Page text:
Architecture and visual arts in general have been subjects of a growing body of recent scholarship connected with the ecclesiastical history of the ‘Long Eighteenth Century’, but little attention has been given to portraiture. Although honourable mention should be made of pioneering work by John Ingamells on painted episcopal portraits, and by Peter Forsaith, very recently, on Methodist portrait prints, other aspects of this extensive subject still await investigation. The article outlines the development of engraved portrayal of clergy, mainly of the Church of England, during the two centuries before production of multiple images was taken over by photography, and indicates how the quantity, variety, and dissemination of such material can provide some index of the priorities of a pre-photographic age. It does not aim to be a comprehensive or a complete survey of the corpus of engraved portraiture; nevertheless, this article provides an initial guide to the abundance of previously unexplored illustrative material, and may suggest a framework for further exploration. It is hoped that future scholars will build on this initial work to enable a complete catalogue of such images to be developed and further explored.
Henry Manning’s (1808–92) transition from Anglican to Roman Catholic convert has not received the extensive attention that John Henry Newman’s journey to Roman Catholicism has received. Though more than a half dozen treatments have appeared in recent decades, newly acquired archival resources received by the Westminster Diocesan Archives in 2014 warrant a new appraisal of the events leading to his conversion. How could a committed adherent of the Oxford Movement, who did not initially follow Newman’s example in 1845, make the decision to leave the Church of his birth in 1851? What interior process enabled Archdeacon Henry Manning to preside over the assembly of Chichester clergy that condemned ‘papal aggression’ in 1850, and announce at the conclusion of the vote that he would be received into the Roman communion? This article outlines undercurrents in Manning’s thought, traces of which can be found in his undergraduate years, and considers concepts that culminated in the decision that changed his life, and guided his Roman Catholic ecclesial outlook. His role in shaping the agenda of Vatican I and the post-conciliar era heightens the significance of this background.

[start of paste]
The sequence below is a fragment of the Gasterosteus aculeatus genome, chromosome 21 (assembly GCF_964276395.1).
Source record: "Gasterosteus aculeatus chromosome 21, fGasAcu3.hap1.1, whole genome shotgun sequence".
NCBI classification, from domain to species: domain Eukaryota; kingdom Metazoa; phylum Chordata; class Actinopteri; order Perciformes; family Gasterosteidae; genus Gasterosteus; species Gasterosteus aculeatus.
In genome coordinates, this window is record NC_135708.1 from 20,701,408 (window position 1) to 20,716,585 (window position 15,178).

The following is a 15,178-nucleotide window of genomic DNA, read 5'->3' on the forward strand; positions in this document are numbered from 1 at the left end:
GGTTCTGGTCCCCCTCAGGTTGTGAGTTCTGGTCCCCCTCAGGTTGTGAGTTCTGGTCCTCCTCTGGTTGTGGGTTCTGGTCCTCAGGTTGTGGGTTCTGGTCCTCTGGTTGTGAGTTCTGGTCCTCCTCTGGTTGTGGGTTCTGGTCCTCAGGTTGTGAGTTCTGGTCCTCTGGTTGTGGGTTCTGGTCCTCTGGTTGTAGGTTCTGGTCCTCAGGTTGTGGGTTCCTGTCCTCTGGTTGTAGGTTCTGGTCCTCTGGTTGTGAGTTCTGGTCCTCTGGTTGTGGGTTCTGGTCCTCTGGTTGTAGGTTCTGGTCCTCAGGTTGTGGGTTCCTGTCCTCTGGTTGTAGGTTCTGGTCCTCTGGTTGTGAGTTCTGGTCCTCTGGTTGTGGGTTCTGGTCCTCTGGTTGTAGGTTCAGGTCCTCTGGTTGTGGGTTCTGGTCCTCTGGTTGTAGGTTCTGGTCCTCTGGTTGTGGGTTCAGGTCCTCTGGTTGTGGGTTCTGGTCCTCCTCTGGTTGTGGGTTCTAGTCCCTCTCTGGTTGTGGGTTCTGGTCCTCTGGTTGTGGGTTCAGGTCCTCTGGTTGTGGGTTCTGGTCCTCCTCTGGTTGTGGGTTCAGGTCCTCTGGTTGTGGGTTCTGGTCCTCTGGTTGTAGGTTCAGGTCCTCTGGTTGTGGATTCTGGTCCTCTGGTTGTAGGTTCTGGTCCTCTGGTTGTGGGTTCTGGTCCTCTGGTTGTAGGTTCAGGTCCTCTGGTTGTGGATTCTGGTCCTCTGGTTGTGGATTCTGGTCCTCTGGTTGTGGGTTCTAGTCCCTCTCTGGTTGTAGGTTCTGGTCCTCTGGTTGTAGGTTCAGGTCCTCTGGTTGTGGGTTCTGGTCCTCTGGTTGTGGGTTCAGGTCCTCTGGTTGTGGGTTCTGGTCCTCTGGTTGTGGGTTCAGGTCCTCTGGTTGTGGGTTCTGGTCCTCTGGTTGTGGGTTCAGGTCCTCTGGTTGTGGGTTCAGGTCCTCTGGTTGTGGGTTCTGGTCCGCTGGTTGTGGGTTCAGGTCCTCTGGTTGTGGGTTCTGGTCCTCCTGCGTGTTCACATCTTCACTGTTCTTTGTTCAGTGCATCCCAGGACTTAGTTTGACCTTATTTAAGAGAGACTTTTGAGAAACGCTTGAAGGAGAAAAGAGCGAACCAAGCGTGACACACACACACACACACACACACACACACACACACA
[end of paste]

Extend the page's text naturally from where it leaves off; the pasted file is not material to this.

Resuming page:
This article compares the typological exegesis promoted by E. B. Pusey (1800–82) and his colleagues John Henry Newman and John Keble with that of their eighteenth-century Hutchinsonian predecessor William Jones of Nayland (1726–1800). Building on Peter Nockles’s argument that Jones’s emphasis on the figurative character of biblical language foreshadows the Tractarian application of the sacramental principle to exegesis, this article shows how this common approach differs from the more cautious one displayed by the High Church luminaries William Van Mildert and Herbert Marsh. At the same time, both Pusey’s criticism of the mainstream apologetics of his day and his more explicit application of the doctrine of the Incarnation to exegesis resulted in bolder interpretations and a greater emphasis on the necessity of figurative readings (of both the Bible and the natural world) than Jones generally proposed. A shared appreciation of the principle of reserve may explain both these differences and the Tractarian emphasis on a patristic, rather than a Hutchinsonian, inspiration for their approach.
In 1869, Parliament disestablished the Church of Ireland, dissolving what Benjamin Disraeli called the ‘sacred union’ of church and state in Ireland. Disestablishment involved fundamental issues – the identity and purpose of the established church, the religious nature of the state, the morality of state appropriation of church property for secular uses, and the union of Ireland and Britain – and debate was carried on at a high intellectual level. With disestablishment, the Church of Ireland lost much of its property, but it recovered, now as an independent Episcopal church with a renewed mission. The idea of the United Kingdom as a semi-confessional Protestant state, however, was dealt a serious blow.
The spirituality of Brunswick Chapel, Leeds, in the Victorian era illustrates the legacy of John Wesley when Wesleyan Methodism was a power in the land. The priorities were conversion, turning to Christ in repentance and faith, the Bible as the source of divine instruction, the cross as the way in which salvation was achieved and activism as the proper human response. These features were prominent in the whole of the broader Evangelical movement which Wesley inaugurated. There was concern with death, and especially last words, in providing evidence of the assurance on which Wesley insisted and which was cultivated in the class meetings he began. Prayer, Charles Wesley’s hymns and sermons loomed large. Men and women had their own channels for the expression of piety, but some avenues, especially in Sunday school teaching, were open to either sex. Some still professed Wesley’s sublime doctrine of entire sanctification. Towards the end of the period there were signs that the tradition was decaying, with the spirituality becoming shallower, but for the bulk of the period the tradition was flourishing.